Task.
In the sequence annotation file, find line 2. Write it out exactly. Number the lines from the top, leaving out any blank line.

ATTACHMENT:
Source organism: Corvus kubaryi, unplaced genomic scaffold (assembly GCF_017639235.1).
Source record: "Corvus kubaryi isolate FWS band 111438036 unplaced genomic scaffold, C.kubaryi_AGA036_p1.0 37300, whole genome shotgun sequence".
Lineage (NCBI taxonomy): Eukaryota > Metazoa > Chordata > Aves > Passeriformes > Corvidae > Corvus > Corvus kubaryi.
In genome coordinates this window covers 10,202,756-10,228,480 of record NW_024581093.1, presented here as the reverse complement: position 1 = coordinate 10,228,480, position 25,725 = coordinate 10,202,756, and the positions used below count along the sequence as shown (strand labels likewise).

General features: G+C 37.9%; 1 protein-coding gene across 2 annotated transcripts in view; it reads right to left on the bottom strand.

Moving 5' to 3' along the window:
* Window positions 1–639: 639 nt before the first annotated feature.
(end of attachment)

Source record: "Corvus kubaryi isolate FWS band 111438036 unplaced genomic scaffold, C.kubaryi_AGA036_p1.0 37300, whole genome shotgun sequence".